Early tailored assertive community case management for hard-to-engage adolescents suffering from psychiatric disorders: an exploratory pilot study


  • Author contributions: VB, LH and JF were responsible for the study conception and design. VB and LH performed the data collection. JF and VB performed the data analysis. VB and JF were responsible for the drafting of the manuscript. LH, PF and NK made critical revisions to the paper for important intellectual content. LH provided administrative, technical and material support. LH and JF supervised the clinical work.

Corresponding author: Miss Vanessa Baier, Antenne d'Intervention dans le Milieu pour Adolescents (AIMA), Children and Adolescents Unit (SUPEA), 23a, avenue du Bugnon, CH-1011 Lausanne, Switzerland. Email: vanessa.baier@chuv.ch



The study aims to evaluate the effects of assertive community treatment (ACT) on the mental health and overall functioning of adolescents suffering from severe psychiatric disorders and who refuse any traditional child psychiatric care. There are a few studies evaluating the effects of ACT on a population of adolescents with psychiatric disorders. This short report highlights the impact of an ACT programme tailored to the needs of these patients, not only as an alternative to hospitalization, but also as a new form of intervention for patients that are difficult to engage.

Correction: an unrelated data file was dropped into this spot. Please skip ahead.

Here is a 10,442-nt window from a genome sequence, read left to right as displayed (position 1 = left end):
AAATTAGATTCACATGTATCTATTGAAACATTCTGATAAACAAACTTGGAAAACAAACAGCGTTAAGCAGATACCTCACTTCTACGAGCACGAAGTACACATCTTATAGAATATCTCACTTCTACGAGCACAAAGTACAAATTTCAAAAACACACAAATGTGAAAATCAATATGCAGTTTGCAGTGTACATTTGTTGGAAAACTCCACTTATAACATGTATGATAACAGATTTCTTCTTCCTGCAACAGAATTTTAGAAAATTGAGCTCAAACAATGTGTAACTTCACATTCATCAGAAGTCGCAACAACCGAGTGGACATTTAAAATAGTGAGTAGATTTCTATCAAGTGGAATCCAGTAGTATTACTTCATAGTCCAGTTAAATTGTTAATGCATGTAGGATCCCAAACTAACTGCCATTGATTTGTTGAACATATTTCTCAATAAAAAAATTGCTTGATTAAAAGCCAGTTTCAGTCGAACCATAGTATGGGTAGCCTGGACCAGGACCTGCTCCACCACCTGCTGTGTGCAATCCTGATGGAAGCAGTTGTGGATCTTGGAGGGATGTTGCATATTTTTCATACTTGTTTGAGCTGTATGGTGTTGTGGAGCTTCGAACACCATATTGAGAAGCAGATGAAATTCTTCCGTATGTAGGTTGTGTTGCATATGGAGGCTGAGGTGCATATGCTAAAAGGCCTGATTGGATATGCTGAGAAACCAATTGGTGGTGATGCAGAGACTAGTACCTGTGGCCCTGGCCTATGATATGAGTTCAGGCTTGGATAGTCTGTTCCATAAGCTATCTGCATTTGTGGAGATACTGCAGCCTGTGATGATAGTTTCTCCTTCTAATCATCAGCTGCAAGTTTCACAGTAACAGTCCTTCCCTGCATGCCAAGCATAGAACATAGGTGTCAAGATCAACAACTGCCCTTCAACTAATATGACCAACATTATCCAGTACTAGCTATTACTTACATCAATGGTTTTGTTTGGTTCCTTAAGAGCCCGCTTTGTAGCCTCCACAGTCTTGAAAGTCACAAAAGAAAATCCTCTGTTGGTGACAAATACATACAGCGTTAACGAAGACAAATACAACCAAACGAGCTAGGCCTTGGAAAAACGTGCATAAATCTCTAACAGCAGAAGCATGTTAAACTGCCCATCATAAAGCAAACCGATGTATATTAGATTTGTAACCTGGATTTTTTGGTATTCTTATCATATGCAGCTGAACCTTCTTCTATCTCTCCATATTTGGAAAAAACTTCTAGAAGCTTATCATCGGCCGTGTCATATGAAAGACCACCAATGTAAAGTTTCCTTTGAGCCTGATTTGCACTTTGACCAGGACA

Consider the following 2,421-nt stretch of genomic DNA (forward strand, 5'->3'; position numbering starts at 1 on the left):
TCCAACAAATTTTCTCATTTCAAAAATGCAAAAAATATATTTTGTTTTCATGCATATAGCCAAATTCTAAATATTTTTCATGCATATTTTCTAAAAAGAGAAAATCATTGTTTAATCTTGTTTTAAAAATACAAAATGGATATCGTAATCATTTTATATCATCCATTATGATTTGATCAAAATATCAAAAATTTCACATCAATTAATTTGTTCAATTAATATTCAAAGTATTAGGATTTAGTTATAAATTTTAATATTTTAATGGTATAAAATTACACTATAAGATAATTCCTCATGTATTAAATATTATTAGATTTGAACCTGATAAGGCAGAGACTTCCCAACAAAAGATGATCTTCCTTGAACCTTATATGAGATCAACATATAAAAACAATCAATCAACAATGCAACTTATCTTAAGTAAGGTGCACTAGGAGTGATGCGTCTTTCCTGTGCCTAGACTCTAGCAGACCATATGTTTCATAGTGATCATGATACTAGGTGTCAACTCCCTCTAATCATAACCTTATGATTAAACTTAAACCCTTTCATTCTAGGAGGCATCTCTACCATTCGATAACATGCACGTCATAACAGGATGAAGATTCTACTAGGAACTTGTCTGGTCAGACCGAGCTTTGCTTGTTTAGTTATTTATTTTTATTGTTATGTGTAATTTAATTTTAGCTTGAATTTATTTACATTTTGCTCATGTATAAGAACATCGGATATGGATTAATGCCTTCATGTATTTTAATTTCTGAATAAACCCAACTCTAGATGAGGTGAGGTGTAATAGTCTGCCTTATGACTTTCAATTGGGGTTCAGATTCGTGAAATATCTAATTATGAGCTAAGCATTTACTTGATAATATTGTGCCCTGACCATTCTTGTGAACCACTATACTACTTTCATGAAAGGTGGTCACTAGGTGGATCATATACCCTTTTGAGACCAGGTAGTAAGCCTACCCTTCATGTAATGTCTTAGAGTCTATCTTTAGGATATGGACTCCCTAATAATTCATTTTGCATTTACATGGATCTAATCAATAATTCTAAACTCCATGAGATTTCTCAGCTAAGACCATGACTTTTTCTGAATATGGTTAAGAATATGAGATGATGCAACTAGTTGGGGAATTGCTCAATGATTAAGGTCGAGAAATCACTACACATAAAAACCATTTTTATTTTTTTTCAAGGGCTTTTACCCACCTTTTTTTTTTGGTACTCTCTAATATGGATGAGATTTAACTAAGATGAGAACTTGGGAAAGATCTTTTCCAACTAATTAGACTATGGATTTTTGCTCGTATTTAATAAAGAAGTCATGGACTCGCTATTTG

The effect of ACT on 35 adolescents using the Health of the Nation Outcome Scales for Children and Adolescents (HoNOSCA) as a measuring tool in pre- and post-intervention was evaluated.


The results show that the intervention was associated with a significant improvement on the HoNOSCA overall score, with the following items showing significant amelioration: hyperactivity/focus problems, non-organic somatic symptoms, emotional symptoms, scholastic/language skills, peer relationships, family relationships and school attendance.


ACT appears as a feasible intervention for hard-to-engage adolescents suffering from psychiatric disorders. The intervention seems to improve their mental health and functioning. This pilot study may serve as a basis to prepare a controlled study that will also take the costs of the intervention into account.